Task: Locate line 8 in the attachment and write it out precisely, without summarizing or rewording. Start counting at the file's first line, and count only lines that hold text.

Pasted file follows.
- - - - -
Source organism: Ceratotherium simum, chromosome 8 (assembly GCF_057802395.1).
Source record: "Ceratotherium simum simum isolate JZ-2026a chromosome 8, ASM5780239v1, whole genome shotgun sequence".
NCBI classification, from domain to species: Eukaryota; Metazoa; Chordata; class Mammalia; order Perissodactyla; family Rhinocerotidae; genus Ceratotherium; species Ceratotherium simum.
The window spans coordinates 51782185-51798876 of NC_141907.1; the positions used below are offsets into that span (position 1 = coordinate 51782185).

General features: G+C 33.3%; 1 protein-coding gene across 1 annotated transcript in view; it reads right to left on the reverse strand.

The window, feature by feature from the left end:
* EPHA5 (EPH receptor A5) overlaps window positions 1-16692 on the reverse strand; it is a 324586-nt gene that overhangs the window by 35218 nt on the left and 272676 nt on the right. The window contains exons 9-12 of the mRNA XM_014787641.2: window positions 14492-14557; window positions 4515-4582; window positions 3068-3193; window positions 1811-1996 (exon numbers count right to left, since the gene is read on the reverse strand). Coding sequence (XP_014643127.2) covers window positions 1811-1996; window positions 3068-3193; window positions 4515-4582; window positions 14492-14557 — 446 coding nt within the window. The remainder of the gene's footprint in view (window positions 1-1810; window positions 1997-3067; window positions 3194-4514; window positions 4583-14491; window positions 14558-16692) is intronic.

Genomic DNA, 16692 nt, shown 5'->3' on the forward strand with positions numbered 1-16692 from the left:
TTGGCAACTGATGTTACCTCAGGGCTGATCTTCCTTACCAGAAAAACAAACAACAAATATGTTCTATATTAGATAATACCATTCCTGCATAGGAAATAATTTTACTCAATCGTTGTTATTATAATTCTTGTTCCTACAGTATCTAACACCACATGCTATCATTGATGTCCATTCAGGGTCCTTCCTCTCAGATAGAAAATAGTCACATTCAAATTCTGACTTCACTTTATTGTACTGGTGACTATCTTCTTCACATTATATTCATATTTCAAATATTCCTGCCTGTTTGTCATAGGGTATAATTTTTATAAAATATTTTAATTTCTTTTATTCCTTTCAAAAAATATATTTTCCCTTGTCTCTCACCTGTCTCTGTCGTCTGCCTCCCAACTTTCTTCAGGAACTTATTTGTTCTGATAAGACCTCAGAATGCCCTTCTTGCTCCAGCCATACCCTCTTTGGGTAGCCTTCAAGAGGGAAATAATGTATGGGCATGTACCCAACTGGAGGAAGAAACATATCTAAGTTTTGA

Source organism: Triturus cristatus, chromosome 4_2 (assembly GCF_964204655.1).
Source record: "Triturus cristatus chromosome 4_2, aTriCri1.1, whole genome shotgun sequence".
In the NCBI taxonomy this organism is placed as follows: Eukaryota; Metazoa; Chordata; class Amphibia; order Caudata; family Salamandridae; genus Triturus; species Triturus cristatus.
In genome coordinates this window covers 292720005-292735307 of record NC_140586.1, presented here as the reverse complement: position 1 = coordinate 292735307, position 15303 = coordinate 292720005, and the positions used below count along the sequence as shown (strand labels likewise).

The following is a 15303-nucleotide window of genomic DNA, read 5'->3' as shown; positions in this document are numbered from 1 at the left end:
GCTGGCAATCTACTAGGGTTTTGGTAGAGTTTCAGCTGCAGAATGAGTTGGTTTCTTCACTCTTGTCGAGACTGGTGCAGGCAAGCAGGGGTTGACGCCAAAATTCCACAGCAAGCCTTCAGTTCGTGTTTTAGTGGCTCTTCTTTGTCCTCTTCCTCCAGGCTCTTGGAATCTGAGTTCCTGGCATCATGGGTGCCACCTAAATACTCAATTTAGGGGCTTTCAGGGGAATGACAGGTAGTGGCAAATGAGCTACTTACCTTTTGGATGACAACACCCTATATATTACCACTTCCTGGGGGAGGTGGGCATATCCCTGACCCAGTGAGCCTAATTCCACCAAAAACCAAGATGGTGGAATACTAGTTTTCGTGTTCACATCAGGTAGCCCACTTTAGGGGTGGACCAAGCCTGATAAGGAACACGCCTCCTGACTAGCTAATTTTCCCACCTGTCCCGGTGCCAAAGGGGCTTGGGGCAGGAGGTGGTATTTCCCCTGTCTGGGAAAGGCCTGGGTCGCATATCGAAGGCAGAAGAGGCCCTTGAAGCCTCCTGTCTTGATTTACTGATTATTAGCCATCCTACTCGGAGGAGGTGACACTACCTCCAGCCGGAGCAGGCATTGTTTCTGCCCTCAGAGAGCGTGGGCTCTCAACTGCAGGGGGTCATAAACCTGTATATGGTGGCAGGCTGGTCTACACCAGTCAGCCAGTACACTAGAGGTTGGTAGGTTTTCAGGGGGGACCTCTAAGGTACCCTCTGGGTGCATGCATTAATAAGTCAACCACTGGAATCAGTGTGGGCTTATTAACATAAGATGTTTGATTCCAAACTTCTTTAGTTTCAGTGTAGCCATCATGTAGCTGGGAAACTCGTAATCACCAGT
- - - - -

Genomic DNA, 16692 nt, shown 5'->3' on the forward strand with positions numbered 1-16692 from the left: